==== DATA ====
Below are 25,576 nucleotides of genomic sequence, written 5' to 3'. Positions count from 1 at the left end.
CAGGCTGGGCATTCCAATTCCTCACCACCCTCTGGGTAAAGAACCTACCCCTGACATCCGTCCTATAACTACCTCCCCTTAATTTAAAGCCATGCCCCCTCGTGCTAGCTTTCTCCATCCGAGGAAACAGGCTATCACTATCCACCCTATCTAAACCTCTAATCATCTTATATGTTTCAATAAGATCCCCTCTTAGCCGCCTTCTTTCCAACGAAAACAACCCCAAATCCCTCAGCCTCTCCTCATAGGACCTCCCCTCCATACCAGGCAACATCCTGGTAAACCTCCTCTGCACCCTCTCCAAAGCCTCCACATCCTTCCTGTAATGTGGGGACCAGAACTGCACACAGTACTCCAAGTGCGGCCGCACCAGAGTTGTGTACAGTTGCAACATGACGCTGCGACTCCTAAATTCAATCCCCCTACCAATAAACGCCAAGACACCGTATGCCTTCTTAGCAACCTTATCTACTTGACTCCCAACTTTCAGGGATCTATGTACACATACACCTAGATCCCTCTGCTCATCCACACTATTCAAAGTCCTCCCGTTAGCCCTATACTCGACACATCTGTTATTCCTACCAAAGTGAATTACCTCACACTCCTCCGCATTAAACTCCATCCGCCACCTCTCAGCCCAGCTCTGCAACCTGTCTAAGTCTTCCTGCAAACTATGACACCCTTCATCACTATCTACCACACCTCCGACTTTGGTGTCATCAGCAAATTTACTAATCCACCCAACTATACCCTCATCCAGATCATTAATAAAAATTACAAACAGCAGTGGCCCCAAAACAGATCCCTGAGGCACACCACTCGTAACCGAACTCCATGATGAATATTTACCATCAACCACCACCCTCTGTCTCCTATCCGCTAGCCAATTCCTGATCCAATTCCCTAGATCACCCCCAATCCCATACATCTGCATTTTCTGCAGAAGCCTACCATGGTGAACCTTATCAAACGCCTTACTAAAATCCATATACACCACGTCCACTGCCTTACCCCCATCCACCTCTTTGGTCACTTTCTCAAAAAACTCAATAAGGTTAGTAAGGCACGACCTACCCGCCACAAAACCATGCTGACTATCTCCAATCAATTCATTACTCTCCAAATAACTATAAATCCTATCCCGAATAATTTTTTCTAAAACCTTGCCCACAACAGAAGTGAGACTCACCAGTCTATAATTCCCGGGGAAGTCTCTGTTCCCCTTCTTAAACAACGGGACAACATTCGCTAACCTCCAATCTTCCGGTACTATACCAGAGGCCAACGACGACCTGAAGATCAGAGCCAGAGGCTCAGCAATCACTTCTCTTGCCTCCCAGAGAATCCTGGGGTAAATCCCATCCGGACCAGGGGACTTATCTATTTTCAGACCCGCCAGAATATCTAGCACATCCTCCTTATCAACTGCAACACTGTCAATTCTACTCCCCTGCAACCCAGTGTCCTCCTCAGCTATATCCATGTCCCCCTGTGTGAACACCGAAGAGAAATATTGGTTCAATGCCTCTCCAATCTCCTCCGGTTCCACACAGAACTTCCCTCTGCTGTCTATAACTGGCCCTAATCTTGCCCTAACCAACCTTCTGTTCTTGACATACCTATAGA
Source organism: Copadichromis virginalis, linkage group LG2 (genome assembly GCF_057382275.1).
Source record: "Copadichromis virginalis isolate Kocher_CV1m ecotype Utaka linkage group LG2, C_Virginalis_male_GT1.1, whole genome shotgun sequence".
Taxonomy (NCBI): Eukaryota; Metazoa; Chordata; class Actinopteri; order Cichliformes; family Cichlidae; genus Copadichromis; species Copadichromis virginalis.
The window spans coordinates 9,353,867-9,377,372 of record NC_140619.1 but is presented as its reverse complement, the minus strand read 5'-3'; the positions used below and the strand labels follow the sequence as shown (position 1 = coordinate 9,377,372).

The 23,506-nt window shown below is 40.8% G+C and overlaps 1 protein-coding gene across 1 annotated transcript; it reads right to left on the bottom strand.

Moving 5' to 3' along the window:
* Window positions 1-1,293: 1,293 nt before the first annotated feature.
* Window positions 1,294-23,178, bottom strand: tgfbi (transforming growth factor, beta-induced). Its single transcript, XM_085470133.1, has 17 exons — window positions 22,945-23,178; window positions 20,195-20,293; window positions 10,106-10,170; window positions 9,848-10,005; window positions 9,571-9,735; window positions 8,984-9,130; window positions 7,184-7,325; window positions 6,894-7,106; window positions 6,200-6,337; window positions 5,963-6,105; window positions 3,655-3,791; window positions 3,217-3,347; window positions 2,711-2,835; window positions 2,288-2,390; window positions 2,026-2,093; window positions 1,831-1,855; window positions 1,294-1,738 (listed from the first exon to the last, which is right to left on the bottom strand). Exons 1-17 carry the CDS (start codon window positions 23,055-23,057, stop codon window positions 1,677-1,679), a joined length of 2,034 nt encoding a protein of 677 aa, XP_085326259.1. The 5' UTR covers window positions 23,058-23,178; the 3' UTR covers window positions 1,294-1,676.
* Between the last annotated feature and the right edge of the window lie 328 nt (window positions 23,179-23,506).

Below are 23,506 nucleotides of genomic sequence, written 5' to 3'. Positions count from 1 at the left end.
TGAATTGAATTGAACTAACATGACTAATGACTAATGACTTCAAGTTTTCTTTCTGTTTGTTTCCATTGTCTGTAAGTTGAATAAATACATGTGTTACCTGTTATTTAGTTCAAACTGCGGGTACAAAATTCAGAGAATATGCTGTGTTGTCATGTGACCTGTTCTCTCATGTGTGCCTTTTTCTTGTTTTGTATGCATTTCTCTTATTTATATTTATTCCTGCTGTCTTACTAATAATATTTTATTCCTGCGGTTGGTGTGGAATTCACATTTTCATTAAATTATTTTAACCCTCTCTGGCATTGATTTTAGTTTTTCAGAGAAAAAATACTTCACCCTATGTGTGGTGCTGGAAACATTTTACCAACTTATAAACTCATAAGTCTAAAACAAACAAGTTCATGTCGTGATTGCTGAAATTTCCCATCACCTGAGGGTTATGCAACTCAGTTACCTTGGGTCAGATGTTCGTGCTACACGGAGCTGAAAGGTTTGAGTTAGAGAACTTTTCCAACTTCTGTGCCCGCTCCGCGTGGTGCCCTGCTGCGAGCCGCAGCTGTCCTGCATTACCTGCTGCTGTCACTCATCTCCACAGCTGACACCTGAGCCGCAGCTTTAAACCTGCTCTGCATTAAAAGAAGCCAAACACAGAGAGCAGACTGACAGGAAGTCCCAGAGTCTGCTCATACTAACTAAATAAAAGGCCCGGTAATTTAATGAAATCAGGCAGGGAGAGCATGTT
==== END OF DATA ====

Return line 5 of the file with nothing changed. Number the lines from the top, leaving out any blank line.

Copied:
Taxonomy (NCBI): Eukaryota; Metazoa; Chordata; class Actinopteri; order Cichliformes; family Cichlidae; genus Copadichromis; species Copadichromis virginalis.